Why I reject the “Leitkultur” (the concept of a “Leading Culture”.

On a current debate about culture and politics in Austria.

An iconic image of 'Austrian culture' as seen through AI

“Anyone who rejects our way of life must leave!” The ÖVP’s Leitkultur is directly linked to motifs from Austrofascism in the 1930s.

  1. Expulsion

The “Kleine Zeitung” from Graz, of all places, a media voice that is unsuspected as a left-leaning organ, found the clearest formulation of the ÖVP’s strange media campaign to demand an Austrian “Leitkultur” when it summarized the ÖVP demand as follows: “Austria’s identity is more than legal borders.”

I am not a lawyer, just an Austrian citizen and child of Austrian-citizen parents. Okay, my mother was a naturalized Sudeten German. But otherwise I am a true Austrian. However, we adopted a child – now of age – from Romania, who acquired Austrian citizenship in 1995 on the basis of a court order from the district court in Timisoara, Romania, at my request. Does this Austrian adult now have to swear oaths to Austria? Which ones?

Dear Federal Chairman of the ÖVP, dear Federal Chancellor Nehammer, dear Constitutional Minister Edtstadler, I must ask you: Which of us “must go” if tomorrow he, she or I “reject our way of life”? In other words, the “way of life” according to the guidelines of your party, the ÖVP. And on what legal basis do you imagine that this expulsion should take place?

Because it is about “expulsion” when the ÖVP’s slogan on “Leitkultur” decrees: “Anyone who rejects our way of life must leave!”

  1. The healthy village versus the city without values

In the ÖVP’s polemical advertisements, it is not only the blatant threat of expulsion (“…must go”) that echoes the political catastrophe dynamics of the 1930s in Austria.

“Customs” is used as a central factor in the ÖVP campaign in images and text. The imagery in the ÖVP’s advertisements and social media campaigns refers to an alpine – western Austrian – Austria. Even after a few corrections in visual and typographical details, the ultimate demand is: “Integration through adaptation. For us, this is part of the leading culture (or ‘Leitkultur’)”.

Born and raised in Graz, and having spent 9 months working in the refugee camp in Traiskirchen near Vienna for my ‘civil service’ in the 1980s, I am personally appalled by these attributions.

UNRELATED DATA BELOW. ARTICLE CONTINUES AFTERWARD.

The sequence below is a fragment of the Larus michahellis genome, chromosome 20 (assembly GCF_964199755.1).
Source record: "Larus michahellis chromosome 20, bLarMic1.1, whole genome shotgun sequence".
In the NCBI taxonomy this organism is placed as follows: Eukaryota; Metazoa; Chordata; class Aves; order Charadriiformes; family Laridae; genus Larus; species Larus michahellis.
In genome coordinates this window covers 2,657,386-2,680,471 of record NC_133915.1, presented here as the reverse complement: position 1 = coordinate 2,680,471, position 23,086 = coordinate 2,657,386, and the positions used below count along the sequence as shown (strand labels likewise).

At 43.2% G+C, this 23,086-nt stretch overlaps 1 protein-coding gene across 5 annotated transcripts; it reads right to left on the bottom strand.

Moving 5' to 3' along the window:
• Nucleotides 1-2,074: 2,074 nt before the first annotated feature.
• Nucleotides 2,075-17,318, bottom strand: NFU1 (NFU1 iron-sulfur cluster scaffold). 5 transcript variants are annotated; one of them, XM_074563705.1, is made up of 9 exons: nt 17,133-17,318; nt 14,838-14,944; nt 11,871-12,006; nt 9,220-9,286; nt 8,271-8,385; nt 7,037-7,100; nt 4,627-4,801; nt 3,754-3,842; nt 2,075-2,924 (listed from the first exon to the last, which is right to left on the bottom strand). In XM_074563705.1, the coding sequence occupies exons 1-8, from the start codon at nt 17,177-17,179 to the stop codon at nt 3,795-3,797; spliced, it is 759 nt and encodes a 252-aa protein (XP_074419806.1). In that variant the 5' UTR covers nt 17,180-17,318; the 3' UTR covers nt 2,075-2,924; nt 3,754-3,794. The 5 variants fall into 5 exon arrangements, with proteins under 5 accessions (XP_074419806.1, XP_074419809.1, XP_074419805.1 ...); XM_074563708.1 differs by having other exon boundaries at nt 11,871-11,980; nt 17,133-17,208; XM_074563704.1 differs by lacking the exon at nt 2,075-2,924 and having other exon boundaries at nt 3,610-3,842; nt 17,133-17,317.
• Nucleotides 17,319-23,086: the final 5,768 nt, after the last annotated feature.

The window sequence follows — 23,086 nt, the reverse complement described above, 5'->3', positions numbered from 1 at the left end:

My ‘civilian’ job at the time was to take refugees, mainly from Poland to the embassies of ‘immigration countries’, i.e. Canada, Australia or South Africa, for their visa applications after the Jaruzelski coup against the Catholic workers’ movement Solidarnosc. Because it was said at the time: “These Poles are far too Catholic to integrate into Austria!” Today’s immigrants seem to be ‘not catholic enough’ by the Leitkultur’s standards – which highlights the odd quality of those standards indeed.

Of course, I am not seriously worried that I myself will soon be expelled from Austria. But this completely unnecessary provocation campaign by the ÖVP plays on another central motif from the pre-fascist 1930s: It suggests the radical incompatibility of life and values between urban and rural areas.

Lately, this 100-year-old, destructive juxtaposition of city and countryside has already contributed massively to the destructive polarization of politics in our some of our neighboring countries, notably in Poland, Slovakia and Hungary, and so in absurdly updated forms.

Is this a promising perspective for Austria?

  1. The law

The closer I look at these unspeakable “Leitkultur” maneuvers by the ÖVP, the more clearly I see them as tactical preparations to ‘slide over’ as easily as possible after the upcoming parliamentary elections in Austria in autumn 2024, to enter a federal government as a junior partner in an FPÖ government under the hard right’s leader Herbert Kickl, or with some shadow construction in which Kickl and his party comrades set the line.

The First Republic in Austria in the 1930s brought great disaster to our country with such actions of ‘sliding over’ into authoritarianism. We don’t want to repeat that.

The strongest line of defense against such a slide was formulated already also in the interwar period of these same 1930s, in clear terms by legal scholar Hans Kelsen, the author of the Austrian Federal Constitution. With the principles of equality of all citizens before the law, the rule of law and democratic principles for the appointment of the highest organs of the state, we still have a solid foundation for our peaceful and successful society in modern day Austria, which does not require any conjuring up of “identity” or other diffuse declarations.

Mr. Federal Chancellor, I do not see how evocations of regionally very different customs or threats of expulsions and deportations would be of any great help in overcoming our current challenges and for the future of Austria in Europe.

In short, let’s stop the incantations. Let’s work, very practically, and together with everyone who lives here, for a good future for this country.

Receive the latest news

Subscribe To Our Newsletter

Get notified about new reports, blogposts and events